She says the subconscious mind and dreams inspire and inform her art, and keeps a dream journal next to her bed. “It’s kind of an obsession right now,” she reveals. Other inspirations: “love, romance, desire, passion — those things inspire me to no end.”

Blue in green: The corner of the studio devoted to music and favorite artists like Miles Davis and The Velvet Underground overlooks the garden outside with an Igan D’Bayan sculpture from his “Filipiniana Diabolica” series.

At the back of the studio is a more music-oriented corner, where a Gibson Nighthawk guitar hangs next to a microphone. “That was my first guitar gifted to me by my dad when I turned 13,” notes Maxine. She uses the mic to record the spoken-word poetry she writes for Jack of None, the Independent Music Award-winning avant-rock band she’s in with her older brother AG and younger brother Julian. “The problem is we don’t perform live; we’re a recording band,” Maxine says. “Because AG, who is the head musical composer, lives in Chicago, and I live here. So it’s only when I’m in Chicago or he’s in Manila that we get to record.”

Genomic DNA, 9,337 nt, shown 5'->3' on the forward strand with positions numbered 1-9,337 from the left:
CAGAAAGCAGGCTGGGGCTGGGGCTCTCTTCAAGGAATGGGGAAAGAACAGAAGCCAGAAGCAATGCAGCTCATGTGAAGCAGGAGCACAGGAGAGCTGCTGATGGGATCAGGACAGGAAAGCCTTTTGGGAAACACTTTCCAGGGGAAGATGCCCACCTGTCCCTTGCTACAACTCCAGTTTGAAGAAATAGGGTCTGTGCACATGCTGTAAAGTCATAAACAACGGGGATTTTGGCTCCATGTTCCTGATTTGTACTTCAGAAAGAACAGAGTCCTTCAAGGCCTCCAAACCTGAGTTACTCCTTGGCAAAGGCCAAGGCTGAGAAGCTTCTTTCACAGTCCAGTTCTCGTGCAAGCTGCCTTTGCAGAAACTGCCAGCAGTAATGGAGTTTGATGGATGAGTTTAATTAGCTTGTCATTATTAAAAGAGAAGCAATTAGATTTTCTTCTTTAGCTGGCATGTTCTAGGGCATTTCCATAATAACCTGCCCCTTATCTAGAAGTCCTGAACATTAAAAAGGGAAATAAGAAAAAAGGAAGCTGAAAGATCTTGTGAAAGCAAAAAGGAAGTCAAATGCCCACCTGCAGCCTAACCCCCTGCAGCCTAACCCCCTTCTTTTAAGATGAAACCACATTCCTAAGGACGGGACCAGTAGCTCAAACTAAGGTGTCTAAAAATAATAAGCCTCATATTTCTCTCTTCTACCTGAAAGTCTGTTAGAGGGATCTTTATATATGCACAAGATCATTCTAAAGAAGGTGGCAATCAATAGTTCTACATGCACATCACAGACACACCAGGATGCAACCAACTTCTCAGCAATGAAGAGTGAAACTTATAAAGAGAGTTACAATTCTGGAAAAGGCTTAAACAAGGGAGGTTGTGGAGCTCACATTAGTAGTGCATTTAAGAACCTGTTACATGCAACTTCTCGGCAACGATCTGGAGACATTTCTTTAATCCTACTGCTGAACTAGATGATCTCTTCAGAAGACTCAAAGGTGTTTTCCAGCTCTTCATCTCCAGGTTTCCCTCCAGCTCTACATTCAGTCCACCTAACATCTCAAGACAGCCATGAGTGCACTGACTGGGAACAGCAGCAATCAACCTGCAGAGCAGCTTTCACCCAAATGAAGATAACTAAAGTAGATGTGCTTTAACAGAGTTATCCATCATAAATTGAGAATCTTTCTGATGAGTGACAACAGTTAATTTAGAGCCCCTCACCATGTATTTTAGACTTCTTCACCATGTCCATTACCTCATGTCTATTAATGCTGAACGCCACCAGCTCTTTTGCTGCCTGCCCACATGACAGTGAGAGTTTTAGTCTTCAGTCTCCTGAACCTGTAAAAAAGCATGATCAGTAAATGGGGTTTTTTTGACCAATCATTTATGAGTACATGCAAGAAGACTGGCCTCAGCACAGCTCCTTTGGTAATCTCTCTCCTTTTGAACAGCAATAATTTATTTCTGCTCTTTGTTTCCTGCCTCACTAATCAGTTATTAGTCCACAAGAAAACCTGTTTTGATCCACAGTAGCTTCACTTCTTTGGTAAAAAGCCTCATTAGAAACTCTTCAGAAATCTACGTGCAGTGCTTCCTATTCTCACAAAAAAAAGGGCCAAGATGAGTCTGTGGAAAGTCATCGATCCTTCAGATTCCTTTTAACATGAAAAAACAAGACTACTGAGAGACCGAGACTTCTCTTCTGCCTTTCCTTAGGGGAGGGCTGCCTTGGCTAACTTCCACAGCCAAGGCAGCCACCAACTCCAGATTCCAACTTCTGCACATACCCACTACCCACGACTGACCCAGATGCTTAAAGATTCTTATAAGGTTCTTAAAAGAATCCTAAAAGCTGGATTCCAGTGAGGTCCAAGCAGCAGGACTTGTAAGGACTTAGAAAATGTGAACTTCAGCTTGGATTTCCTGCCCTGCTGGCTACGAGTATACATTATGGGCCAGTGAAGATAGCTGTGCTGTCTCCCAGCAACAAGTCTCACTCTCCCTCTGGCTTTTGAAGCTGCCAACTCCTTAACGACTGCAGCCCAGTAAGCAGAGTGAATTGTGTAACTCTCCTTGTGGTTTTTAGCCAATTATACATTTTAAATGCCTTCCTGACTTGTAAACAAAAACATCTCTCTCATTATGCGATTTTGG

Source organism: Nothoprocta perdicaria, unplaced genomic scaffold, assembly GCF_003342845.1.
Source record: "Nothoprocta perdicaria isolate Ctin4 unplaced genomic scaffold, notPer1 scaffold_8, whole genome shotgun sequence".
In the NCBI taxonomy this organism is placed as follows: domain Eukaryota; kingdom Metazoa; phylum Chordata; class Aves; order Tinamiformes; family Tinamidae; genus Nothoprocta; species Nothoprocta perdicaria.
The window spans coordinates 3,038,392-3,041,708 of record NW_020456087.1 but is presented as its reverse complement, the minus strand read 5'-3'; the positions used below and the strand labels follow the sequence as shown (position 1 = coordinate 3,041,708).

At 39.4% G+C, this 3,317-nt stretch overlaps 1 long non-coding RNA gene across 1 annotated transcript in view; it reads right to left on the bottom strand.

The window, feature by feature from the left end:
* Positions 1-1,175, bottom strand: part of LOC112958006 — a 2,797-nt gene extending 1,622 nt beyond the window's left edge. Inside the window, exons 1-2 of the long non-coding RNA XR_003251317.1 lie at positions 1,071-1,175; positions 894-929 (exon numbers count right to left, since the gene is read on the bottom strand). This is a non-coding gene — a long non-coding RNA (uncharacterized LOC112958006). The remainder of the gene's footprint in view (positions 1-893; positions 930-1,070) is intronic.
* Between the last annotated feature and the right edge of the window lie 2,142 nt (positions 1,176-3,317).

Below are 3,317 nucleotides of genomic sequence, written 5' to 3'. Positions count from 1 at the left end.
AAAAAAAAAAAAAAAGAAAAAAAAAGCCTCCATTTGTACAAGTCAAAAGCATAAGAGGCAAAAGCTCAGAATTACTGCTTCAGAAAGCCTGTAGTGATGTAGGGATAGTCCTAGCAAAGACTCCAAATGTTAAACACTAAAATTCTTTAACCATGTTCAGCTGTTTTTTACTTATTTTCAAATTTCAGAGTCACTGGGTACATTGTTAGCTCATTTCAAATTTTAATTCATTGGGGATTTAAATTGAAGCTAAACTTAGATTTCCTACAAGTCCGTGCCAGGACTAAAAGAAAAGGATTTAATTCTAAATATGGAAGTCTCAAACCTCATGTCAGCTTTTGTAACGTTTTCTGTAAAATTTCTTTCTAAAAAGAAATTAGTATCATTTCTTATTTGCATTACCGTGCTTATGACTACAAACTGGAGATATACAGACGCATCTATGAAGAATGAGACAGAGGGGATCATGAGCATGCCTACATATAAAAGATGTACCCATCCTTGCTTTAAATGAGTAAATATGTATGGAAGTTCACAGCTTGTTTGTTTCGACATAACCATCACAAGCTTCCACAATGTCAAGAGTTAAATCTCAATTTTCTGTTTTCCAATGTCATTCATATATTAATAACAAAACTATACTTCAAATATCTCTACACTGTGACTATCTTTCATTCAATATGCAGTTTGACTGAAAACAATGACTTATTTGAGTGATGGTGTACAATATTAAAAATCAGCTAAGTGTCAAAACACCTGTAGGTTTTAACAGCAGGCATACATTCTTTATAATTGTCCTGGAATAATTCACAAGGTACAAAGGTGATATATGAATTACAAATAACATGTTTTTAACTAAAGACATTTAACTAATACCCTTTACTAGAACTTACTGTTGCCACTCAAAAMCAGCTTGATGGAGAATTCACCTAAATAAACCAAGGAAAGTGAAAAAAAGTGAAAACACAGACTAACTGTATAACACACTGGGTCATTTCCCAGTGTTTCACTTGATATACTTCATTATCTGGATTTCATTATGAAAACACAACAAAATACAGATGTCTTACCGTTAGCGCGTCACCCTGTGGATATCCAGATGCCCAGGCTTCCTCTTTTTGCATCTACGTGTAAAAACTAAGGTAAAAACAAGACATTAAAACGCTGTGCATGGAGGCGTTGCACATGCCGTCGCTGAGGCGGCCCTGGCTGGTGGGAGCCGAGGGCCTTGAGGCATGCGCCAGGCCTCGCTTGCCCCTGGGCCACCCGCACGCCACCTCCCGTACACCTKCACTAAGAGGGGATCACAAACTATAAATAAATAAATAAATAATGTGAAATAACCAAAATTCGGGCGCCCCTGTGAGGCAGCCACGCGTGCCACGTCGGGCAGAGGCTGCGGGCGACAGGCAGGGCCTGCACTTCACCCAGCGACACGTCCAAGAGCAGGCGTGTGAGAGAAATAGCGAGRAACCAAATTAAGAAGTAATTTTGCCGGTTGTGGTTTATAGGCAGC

When she’s painting Maxine needs to have music playing, and the louder, the better. “I love Radiohead, Massive Attack, Prodigy — I crank up the volume and that’s what gets me going. If it’s too quiet my paintings look so clean and so neat, I don’t like it. It doesn’t reflect the chaos in here.”
Whereas before she worked with mixed media, taking photographs that she would digitally collage and then paint on top of, these days she’s enjoying working entirely with oil. “I love how you can manipulate it; you can let days pass and then go back in there and change it up based on how you feel.”

Inhabitor of the gray areas